I had read a sentence in a magazine:

Staying connected is what makes the high cost of convenience—an average of $3,300 a year for the Moore's plan—seem well worth it to them.

Should "seem" be replace by "seems"? Since "Staying connected" is a single noun.

2 Answers 2


Seem is not a finite verb, inflected for number, person and tense, but a non-finite form: the unmarked infinitive which is required in clauses complementing causative MAKE.

We say

The Devil made me doINFINITIVE it.


A good teacher knows how to make her students beINFINITIVE attentive.

Likewise, your author says (I've edited some to simplify and make the structure clearer, but it doesn't affect the point at issue):

Staying connected makes the cost seemINFINITIVE worth it.


If you cut out the extra information, the sentence reads a lot more clearly.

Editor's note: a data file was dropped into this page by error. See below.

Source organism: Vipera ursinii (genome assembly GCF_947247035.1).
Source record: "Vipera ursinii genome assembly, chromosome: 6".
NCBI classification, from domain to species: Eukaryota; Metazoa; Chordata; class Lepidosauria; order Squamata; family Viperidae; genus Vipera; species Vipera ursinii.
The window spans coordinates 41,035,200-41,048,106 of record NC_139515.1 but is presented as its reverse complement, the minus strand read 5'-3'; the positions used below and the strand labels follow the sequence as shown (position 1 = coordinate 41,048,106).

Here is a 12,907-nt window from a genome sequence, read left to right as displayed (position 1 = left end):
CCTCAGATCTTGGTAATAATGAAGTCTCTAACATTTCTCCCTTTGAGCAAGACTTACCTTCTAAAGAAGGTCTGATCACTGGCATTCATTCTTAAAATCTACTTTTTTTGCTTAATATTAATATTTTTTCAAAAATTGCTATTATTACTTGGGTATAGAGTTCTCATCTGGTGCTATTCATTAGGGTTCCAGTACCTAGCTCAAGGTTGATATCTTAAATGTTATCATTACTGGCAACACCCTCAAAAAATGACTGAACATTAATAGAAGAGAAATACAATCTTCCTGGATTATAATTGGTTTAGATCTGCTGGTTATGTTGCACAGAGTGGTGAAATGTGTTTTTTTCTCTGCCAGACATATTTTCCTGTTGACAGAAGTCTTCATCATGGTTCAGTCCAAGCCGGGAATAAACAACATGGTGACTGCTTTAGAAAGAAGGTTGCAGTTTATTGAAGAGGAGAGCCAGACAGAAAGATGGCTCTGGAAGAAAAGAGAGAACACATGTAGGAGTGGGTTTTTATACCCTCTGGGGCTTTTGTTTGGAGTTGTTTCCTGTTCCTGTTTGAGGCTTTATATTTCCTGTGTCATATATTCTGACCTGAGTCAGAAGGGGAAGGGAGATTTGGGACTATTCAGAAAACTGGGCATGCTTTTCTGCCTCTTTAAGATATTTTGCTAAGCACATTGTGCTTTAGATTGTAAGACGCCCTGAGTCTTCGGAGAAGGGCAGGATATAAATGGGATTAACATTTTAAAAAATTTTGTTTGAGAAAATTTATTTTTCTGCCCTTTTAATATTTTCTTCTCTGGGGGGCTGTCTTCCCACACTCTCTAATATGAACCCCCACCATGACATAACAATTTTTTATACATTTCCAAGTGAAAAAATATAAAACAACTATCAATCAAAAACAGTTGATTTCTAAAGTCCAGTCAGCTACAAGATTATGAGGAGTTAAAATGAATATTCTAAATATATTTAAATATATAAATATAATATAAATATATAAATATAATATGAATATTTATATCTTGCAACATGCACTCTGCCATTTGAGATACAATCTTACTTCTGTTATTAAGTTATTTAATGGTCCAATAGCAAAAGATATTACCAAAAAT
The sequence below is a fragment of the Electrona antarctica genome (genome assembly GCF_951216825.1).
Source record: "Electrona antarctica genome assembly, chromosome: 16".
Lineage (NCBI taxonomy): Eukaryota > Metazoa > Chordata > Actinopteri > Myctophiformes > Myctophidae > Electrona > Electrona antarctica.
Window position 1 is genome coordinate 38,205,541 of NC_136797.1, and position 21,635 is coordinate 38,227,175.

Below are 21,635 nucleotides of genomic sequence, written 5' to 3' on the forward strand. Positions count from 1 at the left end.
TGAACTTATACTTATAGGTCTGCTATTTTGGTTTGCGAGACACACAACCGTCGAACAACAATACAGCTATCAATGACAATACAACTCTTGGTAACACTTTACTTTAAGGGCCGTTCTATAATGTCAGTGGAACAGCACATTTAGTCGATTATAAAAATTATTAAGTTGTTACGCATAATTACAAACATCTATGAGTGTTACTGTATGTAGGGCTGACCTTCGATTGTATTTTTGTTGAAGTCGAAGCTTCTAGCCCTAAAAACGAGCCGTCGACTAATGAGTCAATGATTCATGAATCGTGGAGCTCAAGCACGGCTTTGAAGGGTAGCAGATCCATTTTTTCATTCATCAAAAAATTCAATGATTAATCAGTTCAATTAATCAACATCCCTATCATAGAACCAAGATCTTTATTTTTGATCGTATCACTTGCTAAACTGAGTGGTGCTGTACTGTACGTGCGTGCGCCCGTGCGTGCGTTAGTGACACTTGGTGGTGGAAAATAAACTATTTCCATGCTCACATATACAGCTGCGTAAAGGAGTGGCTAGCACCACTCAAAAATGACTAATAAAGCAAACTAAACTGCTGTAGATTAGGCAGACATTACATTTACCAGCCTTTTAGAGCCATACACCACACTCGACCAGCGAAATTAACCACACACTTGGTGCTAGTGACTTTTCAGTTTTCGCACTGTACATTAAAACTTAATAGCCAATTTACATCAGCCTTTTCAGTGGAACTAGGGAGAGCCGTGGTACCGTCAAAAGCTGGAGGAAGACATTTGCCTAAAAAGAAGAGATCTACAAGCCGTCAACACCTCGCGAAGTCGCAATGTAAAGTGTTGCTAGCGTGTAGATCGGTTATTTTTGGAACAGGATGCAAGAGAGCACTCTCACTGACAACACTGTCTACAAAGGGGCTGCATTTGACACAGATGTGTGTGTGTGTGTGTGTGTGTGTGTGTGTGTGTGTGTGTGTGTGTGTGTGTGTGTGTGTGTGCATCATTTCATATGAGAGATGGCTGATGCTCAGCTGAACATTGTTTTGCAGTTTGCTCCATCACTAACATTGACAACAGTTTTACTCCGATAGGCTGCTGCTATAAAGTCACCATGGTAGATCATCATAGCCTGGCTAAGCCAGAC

Staying connected is what makes the cost seem well worth it to them.

Breaking it down a bit further into components:

X is the thing that makes Y true for Z.

In this case "X" is "staying connected", Y is "the cost seeming to be worth it", and Z is "them" (whoever that happens to be in the magazine article). So as you can see, staying connected and seem aren't a subject/verb pair. It's almost a cause and effect statement; you're basically saying "because X exists, Y happens (in relation to Z)."

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